Monday, May 9, 2016

It's Spring in Japan

Japan’s Hitachi Seaside Park and the Beautiful Fields of Shibazakura

Bored Panda  5/7/16 by Hidenobu Suzuki  

Japan is known for its beautiful colourful spring. I have already shared images of plums and sakuras blooming and now the colours change.

Now I would like to show beautiful landscapes of Japan’s Nemophila, or Baby Blue Eyes and Shibazakura fields.

It’s so good to be alive around these beautiful views.

Visit Hidenobu Suzuki's National Geographic Your Shot gallery: HERE

Baby Blue Eyes :

from: amusing planet

Hitachi Seaside Park, located in Hitachinaka, Ibaraki prefecture, Japan, next to the Ajigaura Beach, is a flower park and a popular tourist destination. The park covers an area of ​​3.5 hectares and the flowers are amazing all year round. Each season you will find a different variety of flower blossoming over the "Miharashi No Oka", a hill commanding a panoramic view of the Pacific Ocean. The park is particularly famous for blue nemophilas. Nemophilas are annual flowers with transparent blue petals.

During spring, more than 4.5 million blue nemophilas bloom all over the park. The blooming period is called “Nemophilia Harmony” and attracts many visitors.

Aside from nemophilas, the park has about a million daffodils blooming amidst the pine trees, about 170 varieties of tulips and many other flowers. Filled with woods, gardens, a mini amusement area and cycling courses sprinkled throughout the park, Hitachi Seaside Park is a must-see for anyone venturing to Japan.

photo credit
and below, The Fields of Shibazakura:

The Hillside of Takinoue: Painted pink with Shibazakura flower fields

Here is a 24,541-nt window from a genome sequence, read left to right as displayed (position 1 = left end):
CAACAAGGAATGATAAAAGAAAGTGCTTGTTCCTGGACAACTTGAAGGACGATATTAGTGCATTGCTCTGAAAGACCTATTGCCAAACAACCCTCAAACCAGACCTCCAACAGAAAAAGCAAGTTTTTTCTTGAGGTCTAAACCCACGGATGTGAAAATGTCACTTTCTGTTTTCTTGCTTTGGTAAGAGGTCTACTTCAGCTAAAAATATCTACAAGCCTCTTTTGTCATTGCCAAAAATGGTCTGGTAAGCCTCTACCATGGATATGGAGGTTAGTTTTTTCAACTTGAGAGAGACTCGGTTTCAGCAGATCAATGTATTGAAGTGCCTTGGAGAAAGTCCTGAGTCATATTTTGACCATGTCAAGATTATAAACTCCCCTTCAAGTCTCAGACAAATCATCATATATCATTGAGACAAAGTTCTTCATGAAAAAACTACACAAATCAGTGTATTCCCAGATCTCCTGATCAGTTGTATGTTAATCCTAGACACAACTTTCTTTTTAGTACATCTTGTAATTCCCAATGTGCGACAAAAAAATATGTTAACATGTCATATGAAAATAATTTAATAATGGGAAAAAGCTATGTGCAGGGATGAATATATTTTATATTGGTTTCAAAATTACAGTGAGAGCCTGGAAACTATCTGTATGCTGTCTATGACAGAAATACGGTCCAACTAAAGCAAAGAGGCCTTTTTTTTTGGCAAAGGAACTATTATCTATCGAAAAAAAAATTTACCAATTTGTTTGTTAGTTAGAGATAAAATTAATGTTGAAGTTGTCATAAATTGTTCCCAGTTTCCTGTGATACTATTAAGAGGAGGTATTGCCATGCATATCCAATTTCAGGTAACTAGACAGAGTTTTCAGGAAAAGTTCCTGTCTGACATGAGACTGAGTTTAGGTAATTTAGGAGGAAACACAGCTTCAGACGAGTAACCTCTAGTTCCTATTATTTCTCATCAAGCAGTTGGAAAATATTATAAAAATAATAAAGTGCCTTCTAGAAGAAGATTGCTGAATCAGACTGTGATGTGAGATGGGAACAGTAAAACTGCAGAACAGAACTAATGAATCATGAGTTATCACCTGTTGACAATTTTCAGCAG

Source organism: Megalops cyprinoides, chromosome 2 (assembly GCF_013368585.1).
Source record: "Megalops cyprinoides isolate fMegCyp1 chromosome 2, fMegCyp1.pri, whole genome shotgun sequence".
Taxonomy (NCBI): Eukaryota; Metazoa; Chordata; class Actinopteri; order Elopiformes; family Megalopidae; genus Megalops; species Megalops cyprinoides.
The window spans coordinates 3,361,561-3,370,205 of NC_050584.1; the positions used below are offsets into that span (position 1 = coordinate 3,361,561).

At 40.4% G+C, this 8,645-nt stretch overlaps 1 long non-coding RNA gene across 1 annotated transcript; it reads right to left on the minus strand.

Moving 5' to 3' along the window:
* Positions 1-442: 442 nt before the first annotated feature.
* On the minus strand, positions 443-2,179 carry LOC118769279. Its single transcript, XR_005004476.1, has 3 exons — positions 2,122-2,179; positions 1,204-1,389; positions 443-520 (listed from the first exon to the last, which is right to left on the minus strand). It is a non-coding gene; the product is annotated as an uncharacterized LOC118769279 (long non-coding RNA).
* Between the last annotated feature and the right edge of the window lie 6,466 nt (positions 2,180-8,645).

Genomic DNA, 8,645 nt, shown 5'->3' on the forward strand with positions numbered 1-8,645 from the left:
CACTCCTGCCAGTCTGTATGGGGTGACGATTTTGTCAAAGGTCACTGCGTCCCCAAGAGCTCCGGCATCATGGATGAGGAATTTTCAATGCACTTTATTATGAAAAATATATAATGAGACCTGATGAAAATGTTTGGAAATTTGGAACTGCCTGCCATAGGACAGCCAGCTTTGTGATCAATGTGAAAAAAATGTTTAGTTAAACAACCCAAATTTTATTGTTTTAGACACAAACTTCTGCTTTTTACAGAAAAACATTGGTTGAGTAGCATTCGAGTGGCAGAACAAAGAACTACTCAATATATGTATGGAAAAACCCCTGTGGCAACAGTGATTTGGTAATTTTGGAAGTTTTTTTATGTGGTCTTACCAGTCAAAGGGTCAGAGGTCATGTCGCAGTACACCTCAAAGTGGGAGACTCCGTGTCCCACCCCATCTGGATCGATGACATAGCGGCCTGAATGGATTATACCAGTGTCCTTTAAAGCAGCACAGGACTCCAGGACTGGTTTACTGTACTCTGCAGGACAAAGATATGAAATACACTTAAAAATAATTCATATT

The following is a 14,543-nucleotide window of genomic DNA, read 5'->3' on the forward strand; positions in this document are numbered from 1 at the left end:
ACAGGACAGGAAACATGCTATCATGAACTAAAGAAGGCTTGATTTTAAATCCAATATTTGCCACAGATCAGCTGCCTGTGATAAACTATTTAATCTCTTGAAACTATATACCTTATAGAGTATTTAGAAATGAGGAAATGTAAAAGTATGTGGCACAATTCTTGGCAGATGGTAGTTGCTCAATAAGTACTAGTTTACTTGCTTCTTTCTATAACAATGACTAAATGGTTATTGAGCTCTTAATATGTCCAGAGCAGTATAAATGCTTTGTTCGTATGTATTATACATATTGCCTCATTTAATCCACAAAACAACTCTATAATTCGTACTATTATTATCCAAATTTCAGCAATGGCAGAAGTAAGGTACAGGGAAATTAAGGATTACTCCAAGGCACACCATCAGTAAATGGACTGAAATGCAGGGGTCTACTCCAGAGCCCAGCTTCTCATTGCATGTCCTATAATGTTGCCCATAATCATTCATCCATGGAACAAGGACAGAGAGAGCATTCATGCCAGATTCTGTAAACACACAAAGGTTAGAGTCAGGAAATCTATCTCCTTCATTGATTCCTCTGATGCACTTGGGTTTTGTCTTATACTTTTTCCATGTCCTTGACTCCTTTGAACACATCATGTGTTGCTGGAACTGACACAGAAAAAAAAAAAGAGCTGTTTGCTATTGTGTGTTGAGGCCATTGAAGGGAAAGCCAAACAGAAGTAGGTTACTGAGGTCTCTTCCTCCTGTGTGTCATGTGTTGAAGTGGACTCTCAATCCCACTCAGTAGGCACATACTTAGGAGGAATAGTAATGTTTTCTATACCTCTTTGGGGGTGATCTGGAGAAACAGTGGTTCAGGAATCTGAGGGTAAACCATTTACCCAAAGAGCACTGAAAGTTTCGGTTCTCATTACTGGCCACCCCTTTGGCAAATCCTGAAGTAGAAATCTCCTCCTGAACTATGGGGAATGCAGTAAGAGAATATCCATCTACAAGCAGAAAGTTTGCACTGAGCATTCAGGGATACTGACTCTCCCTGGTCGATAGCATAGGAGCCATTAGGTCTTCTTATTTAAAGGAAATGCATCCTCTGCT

At last, flower season has come to Hokkaido. Today’s feature is shibazakura (pink moss-like cherry blossom flowers) of the sprawling town of Takinoue. The vibrantly colored hillside of Takinoue Park is the highlight of the spring.

The flower field covers about 100,000 square meters of the hillside and draws quite the crowd every year. The best time to see the flowers is from mid May through the beginning of June.

Today, Takinoue Park is famous for its beautiful shibazakura but its history dates back to the early 1900s. The park’s iconic flower-covered hill was created when a number of youth group volunteers planted 1000 plants.

From then, the hill, full of light pink cherry blossoms, gradually became famous for its beautiful flowers. So famous, in fact, that there had been extra Hanami (Hanami refers to flower-viewing picnics popular in Japanese culture) trains during the peak season.

Thereafter, sadly, war, bugs, and typhoons destroyed the flowers. However, after discovering that these flowers are more resilient and can be seen longer than normal cherry blossoms, the park was brought back to life with the seedlings of a single orange planter.

Along the walkway, you can stop at the view post to admire all of the flowers, including some tulips; but for flower aficionados, this might be a little strange. On Honshu, flowers bloom by type according to the season but in Hokkaido, they seem to all bloom at the same time. This flower collaboration makes for a really enjoyable view.

Usually Shibazakura have only five petals, but if you’re somehow able to find one with six or more petals, it’s good luck! For those hoping for a little luck, you might have fun searching for some of these “lucky” flowers!

On Friday, May 10, the 2013 Fairytale Takinoue Shibazakura Festival will start and on Saturday, May 18, the Takinoue Tourism Association will host a national Shibazakura Forum in “Fairytale Takinoue” to commemorate the festival’s 50th anniversary. At the forum, Sayuki Ueno, designer of the garden featured in the popular drama “Kaze no Garden” and Asahikawa’s Ueno Garden, will deliver a keynote speech.

Spring comes late to Hokkaido, but we always look forward to it. You don’t want to miss these flowers and the sweet smell that they bring to Takinoue.

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